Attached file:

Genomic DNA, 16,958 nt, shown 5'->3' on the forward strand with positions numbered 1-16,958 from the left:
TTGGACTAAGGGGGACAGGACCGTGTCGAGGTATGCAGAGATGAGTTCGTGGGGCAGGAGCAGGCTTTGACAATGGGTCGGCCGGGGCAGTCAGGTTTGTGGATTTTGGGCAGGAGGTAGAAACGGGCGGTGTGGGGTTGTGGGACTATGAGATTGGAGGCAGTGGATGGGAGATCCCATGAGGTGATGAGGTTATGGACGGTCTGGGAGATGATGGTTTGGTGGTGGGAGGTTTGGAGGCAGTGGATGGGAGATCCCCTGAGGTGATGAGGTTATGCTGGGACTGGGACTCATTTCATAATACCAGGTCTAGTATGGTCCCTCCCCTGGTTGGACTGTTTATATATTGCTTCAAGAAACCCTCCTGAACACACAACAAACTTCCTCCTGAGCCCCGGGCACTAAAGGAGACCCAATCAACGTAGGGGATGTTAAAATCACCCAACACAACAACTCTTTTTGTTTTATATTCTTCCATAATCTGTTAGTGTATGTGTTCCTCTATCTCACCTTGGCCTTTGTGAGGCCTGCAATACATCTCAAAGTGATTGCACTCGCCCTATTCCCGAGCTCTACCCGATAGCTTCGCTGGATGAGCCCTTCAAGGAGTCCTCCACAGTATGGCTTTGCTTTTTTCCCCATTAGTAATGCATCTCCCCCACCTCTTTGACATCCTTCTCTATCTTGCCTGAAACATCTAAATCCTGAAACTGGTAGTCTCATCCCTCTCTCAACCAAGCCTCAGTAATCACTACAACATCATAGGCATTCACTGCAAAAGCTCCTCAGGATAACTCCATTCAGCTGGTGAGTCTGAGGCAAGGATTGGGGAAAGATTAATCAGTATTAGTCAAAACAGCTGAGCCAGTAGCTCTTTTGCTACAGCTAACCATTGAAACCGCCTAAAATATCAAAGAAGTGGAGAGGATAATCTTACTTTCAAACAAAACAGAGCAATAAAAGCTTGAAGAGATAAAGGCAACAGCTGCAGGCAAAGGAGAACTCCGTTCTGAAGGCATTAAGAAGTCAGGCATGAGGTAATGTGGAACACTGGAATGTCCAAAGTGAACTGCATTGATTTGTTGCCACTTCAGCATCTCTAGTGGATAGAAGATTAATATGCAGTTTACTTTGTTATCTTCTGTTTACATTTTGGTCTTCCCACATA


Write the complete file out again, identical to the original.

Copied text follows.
Genomic DNA, 16,958 nt, shown 5'->3' on the forward strand with positions numbered 1-16,958 from the left:
TTGGACTAAGGGGGACAGGACCGTGTCGAGGTATGCAGAGATGAGTTCGTGGGGCAGGAGCAGGCTTTGACAATGGGTCGGCCGGGGCAGTCAGGTTTGTGGATTTTGGGCAGGAGGTAGAAACGGGCGGTGTGGGGTTGTGGGACTATGAGATTGGAGGCAGTGGATGGGAGATCCCATGAGGTGATGAGGTTATGGACGGTCTGGGAGATGATGGTTTGGTGGTGGGAGGTTTGGAGGCAGTGGATGGGAGATCCCCTGAGGTGATGAGGTTATGCTGGGACTGGGACTCATTTCATAATACCAGGTCTAGTATGGTCCCTCCCCTGGTTGGACTGTTTATATATTGCTTCAAGAAACCCTCCTGAACACACAACAAACTTCCTCCTGAGCCCCGGGCACTAAAGGAGACCCAATCAACGTAGGGGATGTTAAAATCACCCAACACAACAACTCTTTTTGTTTTATATTCTTCCATAATCTGTTAGTGTATGTGTTCCTCTATCTCACCTTGGCCTTTGTGAGGCCTGCAATACATCTCAAAGTGATTGCACTCGCCCTATTCCCGAGCTCTACCCGATAGCTTCGCTGGATGAGCCCTTCAAGGAGTCCTCCACAGTATGGCTTTGCTTTTTTCCCCATTAGTAATGCATCTCCCCCACCTCTTTGACATCCTTCTCTATCTTGCCTGAAACATCTAAATCCTGAAACTGGTAGTCTCATCCCTCTCTCAACCAAGCCTCAGTAATCACTACAACATCATAGGCATTCACTGCAAAAGCTCCTCAGGATAACTCCATTCAGCTGGTGAGTCTGAGGCAAGGATTGGGGAAAGATTAATCAGTATTAGTCAAAACAGCTGAGCCAGTAGCTCTTTTGCTACAGCTAACCATTGAAACCGCCTAAAATATCAAAGAAGTGGAGAGGATAATCTTACTTTCAAACAAAACAGAGCAATAAAAGCTTGAAGAGATAAAGGCAACAGCTGCAGGCAAAGGAGAACTCCGTTCTGAAGGCATTAAGAAGTCAGGCATGAGGTAATGTGGAACACTGGAATGTCCAAAGTGAACTGCATTGATTTGTTGCCACTTCAGCATCTCTAGTGGATAGAAGATTAATATGCAGTTTACTTTGTTATCTTCTGTTTACATTTTGGTCTTCCCACATA